The longest equity bull market in history which lasted 11 years ended in March of 2020 due to the market uncertainty caused by the Global COVID-19 pandemic. The Volatility Index, also known as the Fear index, is a monthly report that details consumer attitudes and buying intentions. When the VIX spikes, it is often correlated to a downturn in the equity markets. Over the long term, the VIX average is relatively low and suggests that investors believe in the growth prospects of the stock market.
Highlighted returns capture peak to trough corrections of 10% or more during the time period. Source: FactSet. As of December 31, 2020. 1 Source: The Conference Board. The Consumer Confidence Survey® reflects prevailing business conditions and likely developments for the months ahead. This monthly report details consumer attitudes and buying intentions, with data available by age, income, and region. Measurement dates: September 30, 2007, February 27, 2009, and February 29, 2020.
Past performance is no guarantee of future results.
Investments in debt securities are subject to credit and interest rate risk. An increase in interest rates typically causes the value of bonds and other fixed income securities to fall.
Investments in international securities are subject to certain risks of overseas investing including currency fluctuations and changes in political and economic conditions, which could result in significant market fluctuations. These risks are magnified in emerging markets.
Investments in small-capitalization companies are subject to greater price volatility, lower trading volume and less liquidity than investing in larger, more established companies.
Real estate investments are subject to factors such as changing general and local economic, financial, competitive and environmental conditions.
Alternative investments are speculative, subject to high return volatility and involve a high degree of risk including, but not limited to, the risks associated with leverage, derivative instruments such as options and futures, distressed securities, may be illiquid on a long term basis and short sales. There can be no assurance that these types of strategies will achieve their objectives or avoid substantial losses. Alternative investments may also be subject to significant fees and expenses.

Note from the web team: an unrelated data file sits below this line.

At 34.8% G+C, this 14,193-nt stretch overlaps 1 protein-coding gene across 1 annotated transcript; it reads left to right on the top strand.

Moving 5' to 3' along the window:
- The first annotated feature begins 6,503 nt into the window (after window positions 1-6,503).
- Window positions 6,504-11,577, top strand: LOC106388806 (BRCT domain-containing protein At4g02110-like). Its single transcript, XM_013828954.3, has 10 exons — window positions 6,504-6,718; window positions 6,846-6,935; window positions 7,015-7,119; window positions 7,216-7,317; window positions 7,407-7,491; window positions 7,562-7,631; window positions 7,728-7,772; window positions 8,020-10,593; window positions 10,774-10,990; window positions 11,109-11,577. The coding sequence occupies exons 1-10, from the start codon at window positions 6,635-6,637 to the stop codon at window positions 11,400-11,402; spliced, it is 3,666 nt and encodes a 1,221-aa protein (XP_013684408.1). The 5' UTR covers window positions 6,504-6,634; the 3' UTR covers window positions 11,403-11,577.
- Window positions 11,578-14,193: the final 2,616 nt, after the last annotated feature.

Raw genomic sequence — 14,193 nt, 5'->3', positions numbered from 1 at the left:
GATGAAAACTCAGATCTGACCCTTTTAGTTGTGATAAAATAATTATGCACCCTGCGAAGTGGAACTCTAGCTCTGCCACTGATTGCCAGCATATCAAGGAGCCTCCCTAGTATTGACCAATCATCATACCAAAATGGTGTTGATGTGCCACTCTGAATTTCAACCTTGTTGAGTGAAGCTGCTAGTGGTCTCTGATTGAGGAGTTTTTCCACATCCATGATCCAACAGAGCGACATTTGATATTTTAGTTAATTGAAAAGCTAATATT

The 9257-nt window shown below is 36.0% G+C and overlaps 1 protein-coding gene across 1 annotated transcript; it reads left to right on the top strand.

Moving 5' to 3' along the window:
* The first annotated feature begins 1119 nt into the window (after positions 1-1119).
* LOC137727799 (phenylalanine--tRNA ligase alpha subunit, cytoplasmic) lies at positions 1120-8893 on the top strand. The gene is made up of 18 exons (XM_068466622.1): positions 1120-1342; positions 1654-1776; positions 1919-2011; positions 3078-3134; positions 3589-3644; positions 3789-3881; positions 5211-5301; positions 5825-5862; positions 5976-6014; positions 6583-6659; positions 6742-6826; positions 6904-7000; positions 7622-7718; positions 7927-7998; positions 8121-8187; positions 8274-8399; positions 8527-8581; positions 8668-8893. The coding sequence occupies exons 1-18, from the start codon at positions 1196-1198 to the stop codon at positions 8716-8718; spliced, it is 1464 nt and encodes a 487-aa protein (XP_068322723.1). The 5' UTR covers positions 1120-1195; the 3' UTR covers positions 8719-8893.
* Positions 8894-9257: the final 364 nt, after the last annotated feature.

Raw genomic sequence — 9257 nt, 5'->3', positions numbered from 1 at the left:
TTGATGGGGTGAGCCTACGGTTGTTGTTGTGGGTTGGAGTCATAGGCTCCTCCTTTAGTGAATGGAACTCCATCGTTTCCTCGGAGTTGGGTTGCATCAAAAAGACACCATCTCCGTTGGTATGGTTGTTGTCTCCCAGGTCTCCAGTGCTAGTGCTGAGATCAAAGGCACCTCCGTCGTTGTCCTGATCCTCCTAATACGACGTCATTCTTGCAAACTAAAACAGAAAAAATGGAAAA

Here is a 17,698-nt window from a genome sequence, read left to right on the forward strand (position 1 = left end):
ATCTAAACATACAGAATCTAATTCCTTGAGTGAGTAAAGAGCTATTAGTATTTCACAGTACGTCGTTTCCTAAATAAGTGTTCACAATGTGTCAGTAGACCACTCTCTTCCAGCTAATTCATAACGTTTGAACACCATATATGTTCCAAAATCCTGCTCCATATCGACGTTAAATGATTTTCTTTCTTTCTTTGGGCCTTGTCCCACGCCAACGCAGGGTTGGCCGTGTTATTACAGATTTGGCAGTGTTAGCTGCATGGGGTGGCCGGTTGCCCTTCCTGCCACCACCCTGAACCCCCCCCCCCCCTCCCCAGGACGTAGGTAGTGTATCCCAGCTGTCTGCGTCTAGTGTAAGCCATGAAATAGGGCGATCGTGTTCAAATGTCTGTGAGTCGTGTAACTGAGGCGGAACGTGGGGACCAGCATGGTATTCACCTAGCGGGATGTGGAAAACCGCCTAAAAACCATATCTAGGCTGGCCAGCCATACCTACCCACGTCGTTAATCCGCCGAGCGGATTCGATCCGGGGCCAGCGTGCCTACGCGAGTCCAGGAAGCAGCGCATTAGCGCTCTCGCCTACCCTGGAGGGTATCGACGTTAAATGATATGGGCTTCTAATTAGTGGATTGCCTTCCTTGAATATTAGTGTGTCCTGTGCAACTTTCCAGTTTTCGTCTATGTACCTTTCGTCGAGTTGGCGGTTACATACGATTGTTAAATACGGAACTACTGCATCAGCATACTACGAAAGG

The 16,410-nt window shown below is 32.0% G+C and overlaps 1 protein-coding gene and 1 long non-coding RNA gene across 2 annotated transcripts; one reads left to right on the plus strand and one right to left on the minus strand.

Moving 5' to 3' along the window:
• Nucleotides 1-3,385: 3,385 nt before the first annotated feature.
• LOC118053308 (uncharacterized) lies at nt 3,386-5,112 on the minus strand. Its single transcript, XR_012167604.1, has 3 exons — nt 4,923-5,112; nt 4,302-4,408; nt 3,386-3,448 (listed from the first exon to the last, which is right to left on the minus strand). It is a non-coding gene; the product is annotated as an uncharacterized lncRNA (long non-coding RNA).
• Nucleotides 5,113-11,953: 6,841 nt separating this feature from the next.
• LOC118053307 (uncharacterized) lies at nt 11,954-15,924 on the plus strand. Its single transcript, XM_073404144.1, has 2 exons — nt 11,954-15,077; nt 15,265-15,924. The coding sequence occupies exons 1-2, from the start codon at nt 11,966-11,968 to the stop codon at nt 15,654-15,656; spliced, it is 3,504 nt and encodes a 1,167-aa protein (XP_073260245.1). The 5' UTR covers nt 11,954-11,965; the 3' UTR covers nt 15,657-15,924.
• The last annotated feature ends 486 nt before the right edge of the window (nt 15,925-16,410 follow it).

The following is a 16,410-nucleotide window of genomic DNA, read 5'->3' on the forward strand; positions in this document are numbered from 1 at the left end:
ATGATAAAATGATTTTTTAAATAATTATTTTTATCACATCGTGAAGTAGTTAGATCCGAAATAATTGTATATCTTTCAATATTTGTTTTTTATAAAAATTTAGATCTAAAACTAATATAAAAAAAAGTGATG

Investments in emerging markets are subject to risks such as erratic earnings patterns, economic and political instability, changing exchange controls, limitations on repatriation of foreign capital and changes in local governmental attitudes toward private investment, possibly leading to nationalization or confiscation of investor assets.
A bull market is a prolonged period in which investment prices are rising or are expected to rise. A 20% increase of the S&P 500® index was used and calculated on a monthly basis. A bull market may also be a prolonged period of time when prices are rising in a financial market faster than their historical average. Bull markets are characterized by optimism, investor confidence and expectations that strong results will continue. Bull markets can happen as a result of an economic recovery, an economic boom or investor psychology.
Market Risk—Market prices of investments held by the Fund may fall rapidly or unpredictably due to a variety of economic or political factors, market conditions, disasters or public health issues, or in response to events that affect particular industries or companies.
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